The Dave Ramsey Show (audio) - Dave is the guru who helps people get out of debt. He has written a slew of self-help books (they really work), as well as a program online and through seminars to get people on the road to being debt-free. Many of his callers call in to say how they got out of debt, ala "beans and rice" and being disciplined and many call with some of the saddest stories you'll ever hear of people in debt peppered with general questions on real estate and financial how-to. The first hour of his show is free, and if you want to listen to the second hour, you can pay for that. I listen to just the first hour just about every day..this is a daily weekday show and can honestly say, I've learned so much.

The Ric Edelman Show (audio) - Another financial guru from a different perspective. This guy owns his own financial management company where you can hire him and his staff to manage your money, but he also wrote a few bestseller financial books and has this national show. This is the guy who says take all the equity out of your house and invest it instead of just having it sit there. He does have some radical and more gutsy ideas and has actually ruffled some feathers of the bigwigs on Wall Street with his rantings...but I've found he gives good advice with a different spin than Dave Ramsey and if you can get through his sound effects and his talking about his two new puppies, it's worth a listen.

Money Markets and More - (audio) - Basic overview of what is going on in the market today. Just listened to them talking about Starbucks and the free cups of coffee being given away. Find out what the companies you love (and don't) are up to. Short enough to keep you informed without boring you.

Smart Money with Gil Kuta (audio) - Gil has his own financial management company too, and he's been doing this radio show for many years. Maybe that is why it is so boring to me, but then again, I've listened to it a few times, because he does go into depth what is going on in the stock market. People call in and ask about companies and their investments, and every time, he knows exactly what they are asking about...he must have the memory of an elephant! Anyway, if you follow stocks, listen to this guy.


Cartoon Network (video) - My kids love the network, so I let them watch this too. You'll find small excerpts of their favorite shows as well as interviews and other short snippets.

Disney Channel Shorty McShort (video) - A shuffle of shows...actually shorts...from Cartoon Network as my son just told me.

Kid's Corner Podcast (audio) -This follows the Kid's Corner popular radio show. Kids call in on a variety of topics. This is a cute podcast for 7-12 year olds and runs about 12 minutes.


Army Wife Talk Radio (audio) - The hosts try very hard to get informative guests, give a quick blurb of military news and discuss new programs or things of interest at a variety of military posts. They do laugh a lot and joke around, and they also have a chat room that runs the same time as the show. Sometimes they give away prizes too. I personally think the show is too long (and they're thinking of making it longer)....I can never sit and listen to the whole thing and listen instead in short snippets. Take a look though, as these ladies try very hard to put out a quality show and you might learn something in the process.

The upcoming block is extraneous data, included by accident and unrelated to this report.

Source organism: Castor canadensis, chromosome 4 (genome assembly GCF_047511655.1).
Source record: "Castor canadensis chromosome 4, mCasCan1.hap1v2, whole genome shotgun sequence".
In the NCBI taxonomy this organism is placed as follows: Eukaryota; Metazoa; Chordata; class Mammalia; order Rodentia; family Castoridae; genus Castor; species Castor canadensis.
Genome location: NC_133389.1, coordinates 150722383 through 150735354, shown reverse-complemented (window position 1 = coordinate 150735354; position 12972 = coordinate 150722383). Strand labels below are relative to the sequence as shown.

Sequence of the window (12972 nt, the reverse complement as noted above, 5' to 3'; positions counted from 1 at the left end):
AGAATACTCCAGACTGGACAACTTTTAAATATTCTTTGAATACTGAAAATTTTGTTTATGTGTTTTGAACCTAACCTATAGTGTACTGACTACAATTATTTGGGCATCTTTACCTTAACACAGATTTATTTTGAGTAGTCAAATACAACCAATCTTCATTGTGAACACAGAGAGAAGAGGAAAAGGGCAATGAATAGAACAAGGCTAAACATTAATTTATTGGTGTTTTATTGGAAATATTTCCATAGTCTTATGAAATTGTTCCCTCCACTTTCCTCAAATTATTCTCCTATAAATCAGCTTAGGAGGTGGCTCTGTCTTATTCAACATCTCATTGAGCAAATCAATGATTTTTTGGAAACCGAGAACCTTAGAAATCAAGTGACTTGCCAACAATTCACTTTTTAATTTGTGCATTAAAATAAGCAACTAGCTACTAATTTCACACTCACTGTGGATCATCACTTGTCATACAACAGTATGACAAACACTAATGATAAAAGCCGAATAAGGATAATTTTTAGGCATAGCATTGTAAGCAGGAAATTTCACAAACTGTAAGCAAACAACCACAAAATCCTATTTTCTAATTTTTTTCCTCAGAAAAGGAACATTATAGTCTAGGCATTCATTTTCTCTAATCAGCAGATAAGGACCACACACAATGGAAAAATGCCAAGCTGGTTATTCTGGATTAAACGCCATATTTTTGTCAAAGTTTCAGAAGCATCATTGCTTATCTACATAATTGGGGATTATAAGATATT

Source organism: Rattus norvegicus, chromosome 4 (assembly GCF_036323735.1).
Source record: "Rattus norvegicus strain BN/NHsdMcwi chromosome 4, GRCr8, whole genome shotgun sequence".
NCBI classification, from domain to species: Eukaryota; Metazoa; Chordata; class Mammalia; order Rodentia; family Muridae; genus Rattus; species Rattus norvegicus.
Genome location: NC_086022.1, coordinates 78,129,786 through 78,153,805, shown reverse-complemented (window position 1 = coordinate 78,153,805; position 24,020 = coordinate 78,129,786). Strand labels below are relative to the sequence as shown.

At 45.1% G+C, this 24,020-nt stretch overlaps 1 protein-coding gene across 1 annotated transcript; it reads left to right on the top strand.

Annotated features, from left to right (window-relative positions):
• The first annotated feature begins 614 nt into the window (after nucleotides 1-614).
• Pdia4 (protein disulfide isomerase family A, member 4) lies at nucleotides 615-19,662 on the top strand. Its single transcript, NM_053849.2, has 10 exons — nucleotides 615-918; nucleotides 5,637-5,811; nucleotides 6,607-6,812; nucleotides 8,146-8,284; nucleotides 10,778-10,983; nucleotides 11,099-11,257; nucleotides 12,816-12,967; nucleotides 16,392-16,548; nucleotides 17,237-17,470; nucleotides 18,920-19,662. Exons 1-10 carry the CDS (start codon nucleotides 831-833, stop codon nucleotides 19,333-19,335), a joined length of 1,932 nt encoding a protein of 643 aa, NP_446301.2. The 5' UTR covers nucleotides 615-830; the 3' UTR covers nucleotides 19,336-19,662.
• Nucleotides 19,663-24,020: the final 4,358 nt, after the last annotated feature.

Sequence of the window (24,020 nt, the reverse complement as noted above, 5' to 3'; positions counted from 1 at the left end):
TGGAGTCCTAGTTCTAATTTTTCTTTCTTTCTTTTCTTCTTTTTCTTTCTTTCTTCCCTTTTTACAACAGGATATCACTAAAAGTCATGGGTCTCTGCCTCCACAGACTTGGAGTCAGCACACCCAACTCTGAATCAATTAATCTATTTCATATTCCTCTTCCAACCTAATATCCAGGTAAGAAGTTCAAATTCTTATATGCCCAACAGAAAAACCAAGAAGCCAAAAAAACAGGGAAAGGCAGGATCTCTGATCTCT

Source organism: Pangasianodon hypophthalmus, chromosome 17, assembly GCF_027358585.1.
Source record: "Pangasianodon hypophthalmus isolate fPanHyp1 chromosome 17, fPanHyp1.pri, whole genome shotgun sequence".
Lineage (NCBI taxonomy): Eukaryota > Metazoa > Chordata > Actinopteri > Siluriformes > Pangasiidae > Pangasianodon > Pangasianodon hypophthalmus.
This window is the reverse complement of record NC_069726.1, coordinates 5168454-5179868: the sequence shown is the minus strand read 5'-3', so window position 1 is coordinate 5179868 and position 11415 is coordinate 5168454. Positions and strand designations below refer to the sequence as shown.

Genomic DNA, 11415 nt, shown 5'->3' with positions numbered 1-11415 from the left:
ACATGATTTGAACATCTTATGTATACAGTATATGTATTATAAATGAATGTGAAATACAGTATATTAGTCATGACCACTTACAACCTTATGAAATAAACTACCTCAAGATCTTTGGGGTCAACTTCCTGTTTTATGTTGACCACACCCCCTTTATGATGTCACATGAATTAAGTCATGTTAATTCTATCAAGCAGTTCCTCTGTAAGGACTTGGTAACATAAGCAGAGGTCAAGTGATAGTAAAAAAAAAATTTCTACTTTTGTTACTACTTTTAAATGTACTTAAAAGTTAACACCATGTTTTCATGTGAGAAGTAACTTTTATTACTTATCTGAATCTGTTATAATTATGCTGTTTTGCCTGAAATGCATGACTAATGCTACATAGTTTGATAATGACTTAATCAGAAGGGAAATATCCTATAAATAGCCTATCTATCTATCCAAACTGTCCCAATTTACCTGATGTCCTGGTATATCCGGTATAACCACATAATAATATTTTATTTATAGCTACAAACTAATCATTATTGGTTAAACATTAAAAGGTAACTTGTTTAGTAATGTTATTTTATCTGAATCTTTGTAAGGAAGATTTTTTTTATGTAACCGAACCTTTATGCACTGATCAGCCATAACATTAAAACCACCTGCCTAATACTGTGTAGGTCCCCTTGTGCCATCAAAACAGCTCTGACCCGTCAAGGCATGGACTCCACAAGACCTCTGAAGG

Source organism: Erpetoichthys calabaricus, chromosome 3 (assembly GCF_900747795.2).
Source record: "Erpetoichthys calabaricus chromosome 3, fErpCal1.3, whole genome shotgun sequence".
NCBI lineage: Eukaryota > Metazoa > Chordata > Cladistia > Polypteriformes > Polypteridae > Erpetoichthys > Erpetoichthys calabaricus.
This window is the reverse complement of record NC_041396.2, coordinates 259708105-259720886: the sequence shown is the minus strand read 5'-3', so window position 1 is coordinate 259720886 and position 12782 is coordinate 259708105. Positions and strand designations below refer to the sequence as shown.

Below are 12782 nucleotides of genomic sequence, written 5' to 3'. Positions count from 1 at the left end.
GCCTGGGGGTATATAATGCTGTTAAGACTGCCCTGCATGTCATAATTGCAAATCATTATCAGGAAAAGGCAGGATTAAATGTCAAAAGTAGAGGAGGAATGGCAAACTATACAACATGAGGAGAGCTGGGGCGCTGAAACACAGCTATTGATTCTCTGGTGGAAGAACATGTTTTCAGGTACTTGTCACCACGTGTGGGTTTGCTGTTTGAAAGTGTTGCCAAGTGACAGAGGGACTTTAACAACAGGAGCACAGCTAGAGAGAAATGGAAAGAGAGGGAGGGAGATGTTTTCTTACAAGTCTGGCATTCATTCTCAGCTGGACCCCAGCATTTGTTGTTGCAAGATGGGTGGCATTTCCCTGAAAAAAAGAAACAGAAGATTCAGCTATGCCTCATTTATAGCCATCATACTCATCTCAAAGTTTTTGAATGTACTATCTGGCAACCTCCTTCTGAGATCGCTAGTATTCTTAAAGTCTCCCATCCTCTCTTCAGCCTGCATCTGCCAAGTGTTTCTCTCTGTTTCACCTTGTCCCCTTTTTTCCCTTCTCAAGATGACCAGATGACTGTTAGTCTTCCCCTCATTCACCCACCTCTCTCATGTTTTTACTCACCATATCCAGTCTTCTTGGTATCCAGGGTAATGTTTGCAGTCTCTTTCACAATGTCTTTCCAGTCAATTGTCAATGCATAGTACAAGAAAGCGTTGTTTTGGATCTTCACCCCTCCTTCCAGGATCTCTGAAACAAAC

This Week in the Pentagon (video) - A quick video of Pentagon military news from around the world. The military also has another half dozen podcasts you can check out.

Fitness & Health

Fit for Duty (video) - This is like a workout show. If you don't know what to do to work out or are tired with your old routine, check it out. 30 minutes long.

Fit for Duty Cardio (video) - This one is like an aerobics class. I've even hooked up my mp3 player to the TV and done a routine or two. 30 minutes long.


Clark Howard Show (audio) - Clark is a BIG consumer advocate. You'll hear him talk about products and services and companies. Callers will call in with some bozo letter they got in the mail, and Clark will explain it to them...things like that. I actually like listening to it, and I can say I've learned a few things. The other day he was talking about warranties and the possible downfall of Chrysler...does anyone remember Daewoo?

Clark Howard's Rip-off Alert (audio) - A different topic every time. I just listened to one where he had a caller who detailed his Wachovia bank fees...over $500 worth...not really a scam but the bank was being sneaky about it...many others do this too...become familiar with the latest rip-offs and scams.

Cook's Illustrated (video) - Don't watch this if you are hungry. You'll see how to make some yummy dishes. I just watched a video comparing different priced cast iron pans..the most expensive is not necessarily the best.

The Dog Whisperer (video) - I love how confident Cesar, the host is. This is just like the TV show but shorter. I guess you could call it previews. If you have a dog or regularly interact with one watch this...great and simple advice and will make you wonder why you didn't know this or that already.